underneath the strait, the TKM-World Link being the most recent such proposal. Despite the unprecedented engineering, political, and financial challenges, Russia green-lighted the project in August 2011. If completed, the project would create the world's longest tunnel (103 km or 64 miles) and would cost an estimated US $65 billion.

The "Ice Curtain" border

During the Cold War
Cold War
The Cold War was the continuing state from roughly 1946 to 1991 of political conflict, military tension, proxy wars, and economic competition between the Communist World—primarily the Soviet Union and its satellite states and allies—and the powers of the Western world, primarily the United States...

, the Bering Strait marked the border between the Soviet Union
Soviet Union
The Soviet Union , officially the Union of Soviet Socialist Republics , was a constitutionally socialist state that existed in Eurasia between 1922 and 1991....

 and the United States
United States
The United States of America is a federal constitutional republic comprising fifty states and a federal district...

. The island of Big Diomede
Diomede Islands
The Diomede Islands , also known in Russia as Gvozdev Islands , consist of two rocky, tuya-like islands:* The U.S. island of Little Diomede or, in its native language, Ignaluk , and* The Russian island of Big Diomede , also known as Imaqliq,...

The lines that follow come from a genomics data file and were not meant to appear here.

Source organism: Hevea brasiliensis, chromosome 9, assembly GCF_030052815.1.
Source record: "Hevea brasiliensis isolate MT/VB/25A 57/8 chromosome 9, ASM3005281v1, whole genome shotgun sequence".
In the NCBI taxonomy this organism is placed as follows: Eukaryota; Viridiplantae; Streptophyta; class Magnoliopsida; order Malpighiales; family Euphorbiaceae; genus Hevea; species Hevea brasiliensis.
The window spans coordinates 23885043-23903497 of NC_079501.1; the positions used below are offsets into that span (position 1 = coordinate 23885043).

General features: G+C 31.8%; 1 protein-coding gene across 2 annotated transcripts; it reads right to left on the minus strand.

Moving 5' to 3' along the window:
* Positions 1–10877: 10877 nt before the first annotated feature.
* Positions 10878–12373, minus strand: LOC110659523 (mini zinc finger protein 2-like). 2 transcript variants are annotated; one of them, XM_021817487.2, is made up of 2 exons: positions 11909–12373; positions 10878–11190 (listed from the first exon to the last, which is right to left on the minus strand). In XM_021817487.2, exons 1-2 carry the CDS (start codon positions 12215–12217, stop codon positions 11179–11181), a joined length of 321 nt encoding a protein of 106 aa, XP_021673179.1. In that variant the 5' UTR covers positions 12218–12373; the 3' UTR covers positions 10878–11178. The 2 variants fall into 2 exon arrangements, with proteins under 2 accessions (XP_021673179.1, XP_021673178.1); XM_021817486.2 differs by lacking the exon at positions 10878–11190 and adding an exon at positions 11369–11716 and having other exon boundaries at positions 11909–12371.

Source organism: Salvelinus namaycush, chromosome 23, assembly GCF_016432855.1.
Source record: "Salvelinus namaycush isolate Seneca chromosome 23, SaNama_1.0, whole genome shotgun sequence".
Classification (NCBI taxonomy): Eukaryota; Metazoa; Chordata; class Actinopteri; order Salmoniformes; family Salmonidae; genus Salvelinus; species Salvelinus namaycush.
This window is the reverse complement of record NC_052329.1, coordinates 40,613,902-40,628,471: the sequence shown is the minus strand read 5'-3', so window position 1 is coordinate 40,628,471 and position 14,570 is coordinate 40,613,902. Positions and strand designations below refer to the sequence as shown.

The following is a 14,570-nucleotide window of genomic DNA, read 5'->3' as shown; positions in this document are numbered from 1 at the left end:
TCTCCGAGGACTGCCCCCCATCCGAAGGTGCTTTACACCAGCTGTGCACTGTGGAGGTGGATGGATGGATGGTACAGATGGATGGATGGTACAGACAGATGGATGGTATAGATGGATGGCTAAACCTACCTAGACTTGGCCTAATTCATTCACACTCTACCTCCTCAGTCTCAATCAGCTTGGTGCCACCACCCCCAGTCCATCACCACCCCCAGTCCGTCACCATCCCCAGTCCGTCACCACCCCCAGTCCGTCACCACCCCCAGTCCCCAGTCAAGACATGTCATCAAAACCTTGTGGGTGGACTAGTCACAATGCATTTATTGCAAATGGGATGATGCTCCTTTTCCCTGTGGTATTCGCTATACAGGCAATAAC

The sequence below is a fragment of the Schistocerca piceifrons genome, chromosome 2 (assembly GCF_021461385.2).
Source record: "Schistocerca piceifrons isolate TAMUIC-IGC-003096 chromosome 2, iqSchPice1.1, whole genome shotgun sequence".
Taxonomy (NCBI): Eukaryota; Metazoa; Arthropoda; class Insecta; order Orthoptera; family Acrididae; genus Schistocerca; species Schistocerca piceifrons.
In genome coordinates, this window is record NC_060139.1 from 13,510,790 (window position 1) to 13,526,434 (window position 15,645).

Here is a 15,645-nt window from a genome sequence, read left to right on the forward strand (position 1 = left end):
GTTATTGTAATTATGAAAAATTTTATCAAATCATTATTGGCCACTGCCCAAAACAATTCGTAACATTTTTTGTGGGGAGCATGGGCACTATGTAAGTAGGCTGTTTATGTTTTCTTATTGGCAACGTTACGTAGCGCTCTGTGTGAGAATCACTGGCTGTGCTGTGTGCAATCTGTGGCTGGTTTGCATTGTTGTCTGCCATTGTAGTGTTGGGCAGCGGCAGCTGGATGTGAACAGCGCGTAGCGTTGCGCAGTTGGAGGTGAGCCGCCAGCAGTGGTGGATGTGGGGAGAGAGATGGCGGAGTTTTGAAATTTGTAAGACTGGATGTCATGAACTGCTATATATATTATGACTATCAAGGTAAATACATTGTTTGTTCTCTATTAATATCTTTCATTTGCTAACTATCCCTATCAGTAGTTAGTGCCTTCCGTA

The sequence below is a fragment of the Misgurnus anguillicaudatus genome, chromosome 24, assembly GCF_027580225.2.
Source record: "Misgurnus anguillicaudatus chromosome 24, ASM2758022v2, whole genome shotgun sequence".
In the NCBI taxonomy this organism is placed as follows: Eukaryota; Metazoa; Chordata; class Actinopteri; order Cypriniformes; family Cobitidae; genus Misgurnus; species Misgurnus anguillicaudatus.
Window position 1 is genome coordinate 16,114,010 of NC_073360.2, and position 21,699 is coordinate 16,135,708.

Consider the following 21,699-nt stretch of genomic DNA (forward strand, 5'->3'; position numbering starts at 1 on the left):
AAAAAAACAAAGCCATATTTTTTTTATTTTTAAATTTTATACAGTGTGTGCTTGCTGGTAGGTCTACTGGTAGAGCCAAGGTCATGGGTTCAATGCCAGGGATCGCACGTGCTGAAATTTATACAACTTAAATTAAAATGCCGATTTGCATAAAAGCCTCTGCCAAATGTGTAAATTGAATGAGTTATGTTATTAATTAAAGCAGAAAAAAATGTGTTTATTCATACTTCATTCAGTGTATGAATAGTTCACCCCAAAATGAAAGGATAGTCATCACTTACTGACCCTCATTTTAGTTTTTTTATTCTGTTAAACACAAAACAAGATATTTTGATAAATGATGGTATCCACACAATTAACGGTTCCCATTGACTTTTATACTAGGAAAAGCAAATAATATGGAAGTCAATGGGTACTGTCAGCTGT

in Russia is only 2.4 mi (3.9 km) from the island of Little Diomede in the USA. Traditionally, the indigenous peoples in the area had frequently crossed the border back and forth for "routine visits, seasonal festivals and subsistence trade", but were prevented from doing so during the Cold War. The border became known as the "Ice Curtain". It was completely closed, and there was no regular passenger air or boat traffic. In 1987, American swimmer Lynne Cox
Lynne Cox
Lynne Cox is an American long-distance open-water swimmer and writer. In 1971, she and her teammates were the first group of teenagers to complete the crossing of the Catalina Island Channel in California. She was always the slowest swimmer in her swim classes...

 symbolically helped ease tensions between the two countries by swimming across the border and was congratulated jointly by Ronald Reagan
Ronald Reagan
Ronald Wilson Reagan was the 40th President of the United States , the 33rd Governor of California and, prior to that, a radio, film and television actor....

 and Mikhail Gorbachev
Mikhail Gorbachev
Mikhail Sergeyevich Gorbachev is a former Soviet statesman, having served as General Secretary of the Communist Party of the Soviet Union from 1985 until 1991, and as the last head of state of the USSR, having served from 1988 until its dissolution in 1991...

. After 1990 tourist air and boat traffic exists, but is hampered since visas and special military visit permits are still required in this part of Russia.